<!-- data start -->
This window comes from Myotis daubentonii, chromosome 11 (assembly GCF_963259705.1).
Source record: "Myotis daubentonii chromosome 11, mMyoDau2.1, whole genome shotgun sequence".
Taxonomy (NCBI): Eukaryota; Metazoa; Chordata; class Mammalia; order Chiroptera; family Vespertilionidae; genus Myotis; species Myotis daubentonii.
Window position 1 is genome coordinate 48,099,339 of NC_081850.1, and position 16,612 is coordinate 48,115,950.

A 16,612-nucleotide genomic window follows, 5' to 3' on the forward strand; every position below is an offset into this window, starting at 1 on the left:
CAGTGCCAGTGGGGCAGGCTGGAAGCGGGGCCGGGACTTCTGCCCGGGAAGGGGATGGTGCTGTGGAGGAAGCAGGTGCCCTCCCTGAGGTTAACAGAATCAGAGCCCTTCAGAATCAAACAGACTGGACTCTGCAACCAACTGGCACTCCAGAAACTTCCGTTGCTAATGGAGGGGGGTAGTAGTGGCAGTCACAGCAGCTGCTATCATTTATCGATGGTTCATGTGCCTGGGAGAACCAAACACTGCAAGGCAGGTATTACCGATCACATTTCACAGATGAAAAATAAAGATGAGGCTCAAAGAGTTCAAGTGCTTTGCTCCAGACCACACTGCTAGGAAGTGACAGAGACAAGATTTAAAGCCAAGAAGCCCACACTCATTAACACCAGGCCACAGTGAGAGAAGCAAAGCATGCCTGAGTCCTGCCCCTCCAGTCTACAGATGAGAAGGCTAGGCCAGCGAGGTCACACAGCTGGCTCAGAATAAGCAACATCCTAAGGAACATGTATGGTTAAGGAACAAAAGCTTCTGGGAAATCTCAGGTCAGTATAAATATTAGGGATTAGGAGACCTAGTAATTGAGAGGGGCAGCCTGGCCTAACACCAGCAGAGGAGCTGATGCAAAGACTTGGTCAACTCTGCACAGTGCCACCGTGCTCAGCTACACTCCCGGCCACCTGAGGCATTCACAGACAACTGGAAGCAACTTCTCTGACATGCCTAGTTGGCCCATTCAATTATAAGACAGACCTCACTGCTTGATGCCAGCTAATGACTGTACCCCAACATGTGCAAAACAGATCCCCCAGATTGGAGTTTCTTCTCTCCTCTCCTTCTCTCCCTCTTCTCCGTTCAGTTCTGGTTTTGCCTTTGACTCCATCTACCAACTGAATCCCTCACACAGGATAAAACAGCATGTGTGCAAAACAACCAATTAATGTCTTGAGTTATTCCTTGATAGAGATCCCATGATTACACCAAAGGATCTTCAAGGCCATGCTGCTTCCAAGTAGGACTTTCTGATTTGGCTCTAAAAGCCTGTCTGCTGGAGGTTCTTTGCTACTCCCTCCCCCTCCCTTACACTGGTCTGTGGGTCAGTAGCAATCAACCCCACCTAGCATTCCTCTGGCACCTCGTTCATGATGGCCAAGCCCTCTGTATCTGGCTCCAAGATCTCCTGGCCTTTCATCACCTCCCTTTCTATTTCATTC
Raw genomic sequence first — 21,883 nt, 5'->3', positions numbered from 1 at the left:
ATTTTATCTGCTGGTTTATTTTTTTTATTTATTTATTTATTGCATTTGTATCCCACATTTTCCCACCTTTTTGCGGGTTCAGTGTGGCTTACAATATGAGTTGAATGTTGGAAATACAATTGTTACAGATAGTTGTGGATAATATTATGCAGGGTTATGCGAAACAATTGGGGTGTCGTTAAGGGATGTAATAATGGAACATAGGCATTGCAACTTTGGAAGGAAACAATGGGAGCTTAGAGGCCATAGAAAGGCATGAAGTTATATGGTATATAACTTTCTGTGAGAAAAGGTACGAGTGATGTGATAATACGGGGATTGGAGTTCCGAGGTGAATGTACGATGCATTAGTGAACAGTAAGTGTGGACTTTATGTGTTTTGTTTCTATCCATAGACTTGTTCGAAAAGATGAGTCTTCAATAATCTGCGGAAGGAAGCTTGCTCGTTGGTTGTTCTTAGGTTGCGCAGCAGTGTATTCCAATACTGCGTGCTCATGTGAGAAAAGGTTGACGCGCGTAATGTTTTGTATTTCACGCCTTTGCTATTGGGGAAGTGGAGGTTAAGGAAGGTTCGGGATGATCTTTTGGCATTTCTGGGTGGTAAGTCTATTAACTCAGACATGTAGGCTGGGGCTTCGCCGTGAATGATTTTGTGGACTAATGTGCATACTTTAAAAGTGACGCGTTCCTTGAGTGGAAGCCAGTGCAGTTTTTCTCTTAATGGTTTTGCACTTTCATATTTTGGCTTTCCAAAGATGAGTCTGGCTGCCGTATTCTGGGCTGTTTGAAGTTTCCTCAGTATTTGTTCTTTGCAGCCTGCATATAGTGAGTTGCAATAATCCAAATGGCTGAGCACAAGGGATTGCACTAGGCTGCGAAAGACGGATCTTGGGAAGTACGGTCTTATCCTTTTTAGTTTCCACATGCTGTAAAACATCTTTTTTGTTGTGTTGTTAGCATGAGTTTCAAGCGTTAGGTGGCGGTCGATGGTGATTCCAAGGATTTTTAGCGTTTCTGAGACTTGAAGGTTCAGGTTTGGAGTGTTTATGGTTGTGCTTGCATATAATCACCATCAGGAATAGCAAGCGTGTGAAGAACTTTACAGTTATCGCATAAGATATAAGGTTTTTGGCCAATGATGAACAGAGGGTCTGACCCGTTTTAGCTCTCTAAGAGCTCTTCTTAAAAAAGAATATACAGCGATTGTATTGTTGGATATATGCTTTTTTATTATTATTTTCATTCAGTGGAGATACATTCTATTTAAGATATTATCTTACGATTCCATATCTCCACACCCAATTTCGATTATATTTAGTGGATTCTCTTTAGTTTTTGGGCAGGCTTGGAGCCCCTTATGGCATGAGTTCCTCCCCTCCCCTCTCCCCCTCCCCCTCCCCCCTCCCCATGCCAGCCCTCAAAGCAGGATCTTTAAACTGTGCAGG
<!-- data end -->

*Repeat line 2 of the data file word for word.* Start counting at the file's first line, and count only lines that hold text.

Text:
Source record: "Myotis daubentonii chromosome 11, mMyoDau2.1, whole genome shotgun sequence".